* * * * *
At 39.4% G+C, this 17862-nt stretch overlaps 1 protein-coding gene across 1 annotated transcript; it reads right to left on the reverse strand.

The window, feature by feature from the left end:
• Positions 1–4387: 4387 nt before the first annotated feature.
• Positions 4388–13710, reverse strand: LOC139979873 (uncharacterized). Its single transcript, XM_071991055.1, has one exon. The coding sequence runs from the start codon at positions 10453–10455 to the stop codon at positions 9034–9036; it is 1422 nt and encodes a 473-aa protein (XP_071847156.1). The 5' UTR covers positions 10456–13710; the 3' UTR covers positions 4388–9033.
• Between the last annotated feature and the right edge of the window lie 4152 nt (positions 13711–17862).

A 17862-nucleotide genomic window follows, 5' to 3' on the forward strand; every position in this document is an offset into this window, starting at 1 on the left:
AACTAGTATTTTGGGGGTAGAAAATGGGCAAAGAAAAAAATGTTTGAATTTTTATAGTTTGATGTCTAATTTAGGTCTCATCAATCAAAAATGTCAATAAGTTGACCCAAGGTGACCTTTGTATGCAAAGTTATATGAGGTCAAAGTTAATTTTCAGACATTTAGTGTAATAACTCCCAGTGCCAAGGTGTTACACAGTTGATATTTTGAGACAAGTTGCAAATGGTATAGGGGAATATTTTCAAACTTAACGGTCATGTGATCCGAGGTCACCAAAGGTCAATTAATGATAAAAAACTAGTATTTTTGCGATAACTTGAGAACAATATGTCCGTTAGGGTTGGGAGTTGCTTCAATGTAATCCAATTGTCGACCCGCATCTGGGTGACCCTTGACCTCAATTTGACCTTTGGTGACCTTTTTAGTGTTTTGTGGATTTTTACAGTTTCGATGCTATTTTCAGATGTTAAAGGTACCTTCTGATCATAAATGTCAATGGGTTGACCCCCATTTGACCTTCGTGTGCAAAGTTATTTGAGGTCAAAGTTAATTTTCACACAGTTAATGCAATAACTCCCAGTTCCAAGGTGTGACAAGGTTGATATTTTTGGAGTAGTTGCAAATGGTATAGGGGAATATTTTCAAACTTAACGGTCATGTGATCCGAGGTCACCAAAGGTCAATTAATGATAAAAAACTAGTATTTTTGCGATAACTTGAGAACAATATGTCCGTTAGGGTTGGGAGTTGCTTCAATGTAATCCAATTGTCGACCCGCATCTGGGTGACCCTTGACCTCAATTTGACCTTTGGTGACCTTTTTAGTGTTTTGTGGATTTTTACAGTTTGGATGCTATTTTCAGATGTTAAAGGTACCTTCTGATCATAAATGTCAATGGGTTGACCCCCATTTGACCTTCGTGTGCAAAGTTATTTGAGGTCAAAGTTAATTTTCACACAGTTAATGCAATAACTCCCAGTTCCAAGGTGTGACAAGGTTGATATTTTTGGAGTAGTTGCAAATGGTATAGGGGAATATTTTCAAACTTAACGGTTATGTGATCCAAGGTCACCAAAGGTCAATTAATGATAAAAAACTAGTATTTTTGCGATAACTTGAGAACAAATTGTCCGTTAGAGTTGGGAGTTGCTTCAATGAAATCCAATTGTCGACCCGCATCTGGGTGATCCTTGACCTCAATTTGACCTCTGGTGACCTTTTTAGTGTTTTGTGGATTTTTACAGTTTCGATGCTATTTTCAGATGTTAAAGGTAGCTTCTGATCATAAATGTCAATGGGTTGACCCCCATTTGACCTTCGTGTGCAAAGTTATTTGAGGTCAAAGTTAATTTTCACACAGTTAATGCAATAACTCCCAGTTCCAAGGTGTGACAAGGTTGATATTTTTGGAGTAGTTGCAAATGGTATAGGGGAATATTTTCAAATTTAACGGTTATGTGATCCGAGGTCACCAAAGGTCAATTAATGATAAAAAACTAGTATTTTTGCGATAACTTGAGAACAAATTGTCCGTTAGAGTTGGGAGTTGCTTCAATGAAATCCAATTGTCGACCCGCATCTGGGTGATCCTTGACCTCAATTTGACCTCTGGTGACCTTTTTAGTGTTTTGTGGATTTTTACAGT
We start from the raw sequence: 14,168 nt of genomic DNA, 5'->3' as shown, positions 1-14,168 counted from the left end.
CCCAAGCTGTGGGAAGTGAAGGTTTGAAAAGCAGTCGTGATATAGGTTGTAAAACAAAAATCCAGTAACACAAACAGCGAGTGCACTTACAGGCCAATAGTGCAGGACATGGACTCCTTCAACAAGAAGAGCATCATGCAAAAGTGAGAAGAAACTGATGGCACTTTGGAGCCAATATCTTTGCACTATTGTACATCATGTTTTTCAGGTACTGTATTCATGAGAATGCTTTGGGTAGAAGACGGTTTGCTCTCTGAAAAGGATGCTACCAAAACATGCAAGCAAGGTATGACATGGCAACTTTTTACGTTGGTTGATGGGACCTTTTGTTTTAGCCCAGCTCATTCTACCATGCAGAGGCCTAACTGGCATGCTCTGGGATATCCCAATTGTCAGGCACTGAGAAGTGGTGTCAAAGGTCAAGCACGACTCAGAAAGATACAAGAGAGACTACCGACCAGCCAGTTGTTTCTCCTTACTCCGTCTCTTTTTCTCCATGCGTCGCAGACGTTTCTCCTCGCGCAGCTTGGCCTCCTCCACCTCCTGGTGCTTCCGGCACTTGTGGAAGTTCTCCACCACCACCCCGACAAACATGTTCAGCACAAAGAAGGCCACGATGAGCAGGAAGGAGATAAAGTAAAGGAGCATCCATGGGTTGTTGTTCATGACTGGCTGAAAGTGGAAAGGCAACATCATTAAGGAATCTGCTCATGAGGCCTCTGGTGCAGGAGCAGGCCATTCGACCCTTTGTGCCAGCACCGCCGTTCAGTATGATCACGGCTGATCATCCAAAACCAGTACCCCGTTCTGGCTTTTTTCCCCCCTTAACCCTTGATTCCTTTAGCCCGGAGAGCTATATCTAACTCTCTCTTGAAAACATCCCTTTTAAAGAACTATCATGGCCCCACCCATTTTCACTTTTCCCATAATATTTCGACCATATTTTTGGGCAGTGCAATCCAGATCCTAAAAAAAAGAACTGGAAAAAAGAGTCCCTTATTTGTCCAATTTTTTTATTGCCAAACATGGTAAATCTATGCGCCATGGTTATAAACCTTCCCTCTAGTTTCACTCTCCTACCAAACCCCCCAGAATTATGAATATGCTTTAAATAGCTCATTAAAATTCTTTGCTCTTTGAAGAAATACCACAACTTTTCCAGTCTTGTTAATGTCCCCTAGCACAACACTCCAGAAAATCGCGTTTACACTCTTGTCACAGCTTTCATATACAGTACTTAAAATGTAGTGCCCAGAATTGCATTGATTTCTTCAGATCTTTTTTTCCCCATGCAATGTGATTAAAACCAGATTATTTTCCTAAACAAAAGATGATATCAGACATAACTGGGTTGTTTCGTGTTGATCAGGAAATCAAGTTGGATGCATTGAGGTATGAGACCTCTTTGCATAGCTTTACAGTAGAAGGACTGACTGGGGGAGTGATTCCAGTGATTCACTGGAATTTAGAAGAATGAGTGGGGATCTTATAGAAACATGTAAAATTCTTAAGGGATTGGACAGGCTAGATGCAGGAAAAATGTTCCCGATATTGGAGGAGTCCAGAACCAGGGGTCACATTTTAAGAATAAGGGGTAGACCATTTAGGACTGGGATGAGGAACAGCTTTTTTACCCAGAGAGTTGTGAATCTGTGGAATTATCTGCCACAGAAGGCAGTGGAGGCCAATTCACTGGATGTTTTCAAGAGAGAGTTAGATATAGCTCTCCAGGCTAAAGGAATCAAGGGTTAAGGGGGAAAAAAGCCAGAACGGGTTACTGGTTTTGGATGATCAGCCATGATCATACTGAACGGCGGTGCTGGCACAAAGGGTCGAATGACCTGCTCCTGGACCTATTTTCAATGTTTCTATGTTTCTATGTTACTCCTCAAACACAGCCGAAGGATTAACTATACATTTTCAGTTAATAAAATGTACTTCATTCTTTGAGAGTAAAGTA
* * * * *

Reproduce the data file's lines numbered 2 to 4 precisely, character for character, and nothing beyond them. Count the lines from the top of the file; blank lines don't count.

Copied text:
The window, feature by feature from the left end:
• Positions 1–4387: 4387 nt before the first annotated feature.
• Positions 4388–13710, reverse strand: LOC139979873 (uncharacterized). Its single transcript, XM_071991055.1, has one exon. The coding sequence runs from the start codon at positions 10453–10455 to the stop codon at positions 9034–9036; it is 1422 nt and encodes a 473-aa protein (XP_071847156.1). The 5' UTR covers positions 10456–13710; the 3' UTR covers positions 4388–9033.